Language Arts Ideas
~ Working with Poetry

 Schoolwide Poetry Display
~ Mary Tigner-Rasanen (with help from the NCTE listserv)

My last year teaching 8th grade I had my students post poems around the school during National Poetry Month. First I sent them out with notepads looking for good locations for poems - in the office, over the drinking fountains, in the detention room, in the bathrooms, hallways, etc. We posted their results on newsprint and stuck them up on the wall. Then I dumped my large college of poetry books on the table, gave them each a package of stickies, and said, "Find some poems." When they found one they liked, they put in a sticky and wrote the location they thought the poem should grace (one about water over the water fountain, one about understanding in the counseling office). When all were selected, I photocopied them. Students glue-sticked them to bright paper, and we put them in plastic sleeves - there were about fifty in all. Then we stuck them on the walls. We got many, many positive comments. These were my 'at-risk' readers, and they had a good time doing it.

 Poem of the Day
~ Gregory Van Nest

Something I try to do from the beginning of the semester is have a "poem of the day." Sometimes we discuss it, sometimes I put it on an overhead, and sometimes I just read it, let them think for a moment or two and then move on. I try to get them used to poetry as a non-threatening daily event. After all, how often does the average person hear or read poetry, other than when the teacher is asking them to torture a confession out of it? How can we get the "poet-phobic" students to like poetry if all we ever do is turn it into work? I really don't think poets write because they want to provide English teachers with more teachable poems, so I don't think that I need to turn every poem into an English assignment. Eventually we do move on to a unit on poetry, but by then, they're used to hearing poems and it (hopefully) isn't such a traumatic event.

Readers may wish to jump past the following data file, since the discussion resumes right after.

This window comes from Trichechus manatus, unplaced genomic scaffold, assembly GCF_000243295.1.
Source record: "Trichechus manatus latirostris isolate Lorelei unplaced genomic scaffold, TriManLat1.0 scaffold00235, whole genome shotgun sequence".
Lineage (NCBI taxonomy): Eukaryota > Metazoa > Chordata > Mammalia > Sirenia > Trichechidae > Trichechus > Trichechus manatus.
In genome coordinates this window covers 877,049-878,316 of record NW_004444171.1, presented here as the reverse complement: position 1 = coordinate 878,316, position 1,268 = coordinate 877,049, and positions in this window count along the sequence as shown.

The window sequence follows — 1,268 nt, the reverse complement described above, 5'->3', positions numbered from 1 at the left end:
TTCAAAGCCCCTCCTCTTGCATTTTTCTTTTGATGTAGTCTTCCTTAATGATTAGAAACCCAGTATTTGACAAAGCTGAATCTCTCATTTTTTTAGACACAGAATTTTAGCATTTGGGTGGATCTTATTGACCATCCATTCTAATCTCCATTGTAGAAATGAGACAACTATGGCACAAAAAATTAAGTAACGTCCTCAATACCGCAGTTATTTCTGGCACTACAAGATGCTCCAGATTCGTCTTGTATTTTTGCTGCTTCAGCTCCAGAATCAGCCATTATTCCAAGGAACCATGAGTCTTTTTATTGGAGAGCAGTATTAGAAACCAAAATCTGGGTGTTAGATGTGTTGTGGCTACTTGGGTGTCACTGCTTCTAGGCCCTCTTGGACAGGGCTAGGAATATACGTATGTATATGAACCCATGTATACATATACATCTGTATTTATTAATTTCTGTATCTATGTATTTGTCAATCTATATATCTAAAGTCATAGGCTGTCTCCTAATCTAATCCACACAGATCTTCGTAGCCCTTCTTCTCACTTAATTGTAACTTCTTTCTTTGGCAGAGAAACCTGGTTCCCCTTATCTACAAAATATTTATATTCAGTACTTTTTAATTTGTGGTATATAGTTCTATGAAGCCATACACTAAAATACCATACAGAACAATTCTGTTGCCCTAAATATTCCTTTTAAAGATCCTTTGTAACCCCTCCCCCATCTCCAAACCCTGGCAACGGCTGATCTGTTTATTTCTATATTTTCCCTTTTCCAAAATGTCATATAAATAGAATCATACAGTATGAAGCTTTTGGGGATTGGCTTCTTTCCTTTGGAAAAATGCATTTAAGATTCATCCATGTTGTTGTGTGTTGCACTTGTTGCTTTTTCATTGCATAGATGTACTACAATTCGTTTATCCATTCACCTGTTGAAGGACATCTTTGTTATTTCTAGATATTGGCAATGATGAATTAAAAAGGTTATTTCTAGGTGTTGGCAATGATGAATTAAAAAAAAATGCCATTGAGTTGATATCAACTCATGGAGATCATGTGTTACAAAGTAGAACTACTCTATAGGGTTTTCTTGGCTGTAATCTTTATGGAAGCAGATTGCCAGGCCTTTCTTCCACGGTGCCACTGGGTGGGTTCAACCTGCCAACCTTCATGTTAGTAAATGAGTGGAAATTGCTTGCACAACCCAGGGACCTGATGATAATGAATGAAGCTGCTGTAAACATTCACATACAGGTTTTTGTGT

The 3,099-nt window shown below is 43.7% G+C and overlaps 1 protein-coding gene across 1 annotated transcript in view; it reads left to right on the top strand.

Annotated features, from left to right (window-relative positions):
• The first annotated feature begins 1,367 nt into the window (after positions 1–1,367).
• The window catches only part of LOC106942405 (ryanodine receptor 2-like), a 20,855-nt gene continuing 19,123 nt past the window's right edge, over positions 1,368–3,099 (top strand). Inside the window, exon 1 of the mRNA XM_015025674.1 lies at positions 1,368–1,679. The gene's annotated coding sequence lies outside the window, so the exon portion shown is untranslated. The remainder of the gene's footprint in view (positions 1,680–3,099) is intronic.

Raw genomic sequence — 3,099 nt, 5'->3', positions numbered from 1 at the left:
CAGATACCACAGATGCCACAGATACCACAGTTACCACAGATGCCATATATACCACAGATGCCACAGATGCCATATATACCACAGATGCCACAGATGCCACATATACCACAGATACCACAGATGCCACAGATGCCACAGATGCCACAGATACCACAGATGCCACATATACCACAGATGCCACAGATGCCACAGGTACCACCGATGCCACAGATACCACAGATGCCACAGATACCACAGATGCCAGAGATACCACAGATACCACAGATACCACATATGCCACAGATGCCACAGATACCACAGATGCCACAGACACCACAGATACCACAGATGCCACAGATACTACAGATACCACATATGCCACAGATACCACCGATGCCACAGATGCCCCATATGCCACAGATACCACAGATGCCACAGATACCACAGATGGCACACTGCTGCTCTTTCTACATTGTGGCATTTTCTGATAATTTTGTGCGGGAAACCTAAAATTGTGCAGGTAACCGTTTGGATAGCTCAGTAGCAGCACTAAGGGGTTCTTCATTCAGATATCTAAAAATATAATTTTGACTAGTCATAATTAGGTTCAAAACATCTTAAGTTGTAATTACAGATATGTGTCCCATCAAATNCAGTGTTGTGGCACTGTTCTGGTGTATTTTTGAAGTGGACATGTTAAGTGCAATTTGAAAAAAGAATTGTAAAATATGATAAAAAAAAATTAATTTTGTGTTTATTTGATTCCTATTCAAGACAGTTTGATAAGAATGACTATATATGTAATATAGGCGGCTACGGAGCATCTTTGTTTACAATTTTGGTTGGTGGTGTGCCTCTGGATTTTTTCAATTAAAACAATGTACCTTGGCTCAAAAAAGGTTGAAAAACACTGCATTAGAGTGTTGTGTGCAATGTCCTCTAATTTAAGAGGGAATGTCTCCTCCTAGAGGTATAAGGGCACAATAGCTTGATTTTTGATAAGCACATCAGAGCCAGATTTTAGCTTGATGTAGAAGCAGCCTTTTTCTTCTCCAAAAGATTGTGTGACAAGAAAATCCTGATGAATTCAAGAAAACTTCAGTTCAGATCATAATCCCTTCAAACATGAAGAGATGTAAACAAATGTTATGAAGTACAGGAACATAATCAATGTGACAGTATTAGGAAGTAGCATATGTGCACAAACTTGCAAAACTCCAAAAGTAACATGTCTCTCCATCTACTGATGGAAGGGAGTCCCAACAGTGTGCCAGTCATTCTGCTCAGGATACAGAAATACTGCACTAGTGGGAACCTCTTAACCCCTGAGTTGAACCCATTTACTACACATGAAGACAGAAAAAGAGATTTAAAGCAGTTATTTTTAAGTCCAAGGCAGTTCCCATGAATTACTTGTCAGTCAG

Poetry Reading
~ Anita Britton

On almost every Friday, we devote our Language Arts block to poetry. I usually start by sharing some favorite poem books, modeling some poems with expression and simple hand movements, and modeling other learning like changing tempo, voices, etc. Kids are then given 10-15 minutes to find a comfy place in the room and enjoy poetry books. At the end of that time, I invite them to pick a poem to "perform" and a partner, if they wish. Kids can perform solo. I give them 15 minutes or so to practice, reminding them about what makes the performance exciting to the audience. We gather together on our carpet and share our performances the final 20-25 minutes. My kids love this, believe it or not!

Poem of the Week
~ Renee Goularte

I like to do a "poem of the week" every Monday. Usually these are seasonal or else they connect to a theme or topic we are working on. I write the poem on chart paper with a marker, and have students use the poem for a variety of activities. For example, I have them circle the periods or capital letters, find and underline or highlight rhyming words or high frequency words. I also use these poems to teach about stanzas, rhyming patterns, onomatopoeia (and let me tell you it is a trip to hear first, second, and third graders talking about onomatopoeia) and other poetry elements. I also put the poem on paper, followed by several word identifiction questions (Write two rhyming words. Find a three syllable word. Find three words that are colors.) PLUS a response question (What do you think the poet means by ______ ?) PLUS instructions to draw a picture on the back of the paper that shows what the poem is saying. This goes home for homework Monday night. The charted poem goes on the wall, and two "poems of the week" are always readily visible next to each other for "reading the wall" with the earlier ones underneath them (so students can lift the current ones to see/read the ones underneath). This is a very popular activity with little ones, and addresses many areas.

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